The light I saw flickering in my wife’s eyes as we sat at the little table we use for dinners that don’t involve watching reruns and the radiant golds that shimmered behind her, framing the face I love best after my own, may have sprung from my devotion or may have been reflected flames from the house fire down the street, but the smell of smoke was no metaphor. Fire filled every window and the heat we felt from the sidewalk was peeling the faux stone façade from the front of the home, one of the finest on the street pre-catastrophe and for the time being standing on an exquisite lot. Where are the fire trucks?, we asked our neighbors, the charming young couple whose home would soon be a smoldering blight on the avenue. We didn’t call them, he replied. She looked at him and smiled without showing her teeth, as if they shared a secret joke. She hooked her arm around his waist; he pulled her shoulders close and together they gazed at the inferno. Were you home when it happened?, my wife was asking at the same time I asked, How did it start? She showed us a book of matches and smiled. Other couples, worried about sparks, wondered what was keeping the fire company. We’re alive and healthy and we have each other, she said. Still, I said. She wouldn’t let me take anything, he told me. I knew it!, she shouted. I knew your stupid stuff would come between us! Several cell phones sprang to life and frantically called 911. We casually strolled home in silence, deeply breathing the soft air spiced with others’ misfortune. Our fingers touched by accident, then interlaced like cards from two stacks in the hands of an expert dealer.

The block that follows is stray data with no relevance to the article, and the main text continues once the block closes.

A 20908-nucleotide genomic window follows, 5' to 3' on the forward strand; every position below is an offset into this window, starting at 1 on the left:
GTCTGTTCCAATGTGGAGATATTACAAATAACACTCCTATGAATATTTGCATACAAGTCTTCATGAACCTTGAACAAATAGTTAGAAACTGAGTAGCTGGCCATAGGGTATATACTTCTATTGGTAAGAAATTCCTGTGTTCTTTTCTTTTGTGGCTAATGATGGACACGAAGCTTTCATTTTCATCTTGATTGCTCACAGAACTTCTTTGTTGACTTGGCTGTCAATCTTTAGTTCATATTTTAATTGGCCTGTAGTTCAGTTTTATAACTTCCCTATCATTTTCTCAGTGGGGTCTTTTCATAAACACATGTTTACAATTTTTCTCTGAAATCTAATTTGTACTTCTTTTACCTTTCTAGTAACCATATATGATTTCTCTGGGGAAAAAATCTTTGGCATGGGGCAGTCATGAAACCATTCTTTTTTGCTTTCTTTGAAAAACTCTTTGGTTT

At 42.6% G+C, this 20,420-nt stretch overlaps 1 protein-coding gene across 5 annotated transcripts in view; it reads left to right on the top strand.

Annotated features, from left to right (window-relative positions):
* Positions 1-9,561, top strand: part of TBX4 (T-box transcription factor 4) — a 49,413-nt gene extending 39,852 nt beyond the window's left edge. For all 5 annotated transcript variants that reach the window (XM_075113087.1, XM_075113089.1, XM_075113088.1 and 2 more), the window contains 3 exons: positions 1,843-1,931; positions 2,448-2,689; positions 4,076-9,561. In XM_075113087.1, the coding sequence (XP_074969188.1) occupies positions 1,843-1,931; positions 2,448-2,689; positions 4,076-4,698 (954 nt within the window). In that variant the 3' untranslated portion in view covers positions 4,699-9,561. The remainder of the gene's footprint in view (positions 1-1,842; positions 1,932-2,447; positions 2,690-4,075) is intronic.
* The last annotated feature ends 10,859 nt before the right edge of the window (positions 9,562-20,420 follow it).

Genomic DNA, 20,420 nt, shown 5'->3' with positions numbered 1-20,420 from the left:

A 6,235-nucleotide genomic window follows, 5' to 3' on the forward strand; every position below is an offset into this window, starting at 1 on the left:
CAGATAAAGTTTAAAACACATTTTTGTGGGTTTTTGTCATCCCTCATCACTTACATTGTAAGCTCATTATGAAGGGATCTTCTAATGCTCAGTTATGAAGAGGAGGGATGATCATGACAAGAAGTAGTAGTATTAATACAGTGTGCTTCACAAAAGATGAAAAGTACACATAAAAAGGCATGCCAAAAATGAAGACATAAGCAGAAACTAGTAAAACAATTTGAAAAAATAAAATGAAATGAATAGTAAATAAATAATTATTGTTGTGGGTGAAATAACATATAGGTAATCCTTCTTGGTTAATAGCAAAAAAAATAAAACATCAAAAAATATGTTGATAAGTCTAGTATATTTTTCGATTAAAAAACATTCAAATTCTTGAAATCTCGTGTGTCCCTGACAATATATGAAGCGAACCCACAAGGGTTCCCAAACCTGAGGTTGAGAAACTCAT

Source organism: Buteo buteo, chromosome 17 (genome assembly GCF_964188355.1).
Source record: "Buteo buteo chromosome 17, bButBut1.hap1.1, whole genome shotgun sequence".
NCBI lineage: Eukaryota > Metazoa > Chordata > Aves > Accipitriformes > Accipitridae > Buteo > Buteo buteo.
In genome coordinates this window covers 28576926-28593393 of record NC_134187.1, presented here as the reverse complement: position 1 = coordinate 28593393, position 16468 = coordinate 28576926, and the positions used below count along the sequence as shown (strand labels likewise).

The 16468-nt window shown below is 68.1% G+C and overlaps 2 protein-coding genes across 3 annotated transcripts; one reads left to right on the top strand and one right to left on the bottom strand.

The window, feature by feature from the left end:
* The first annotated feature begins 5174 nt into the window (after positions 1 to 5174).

Copyright © January 10, 2009 David Hodges
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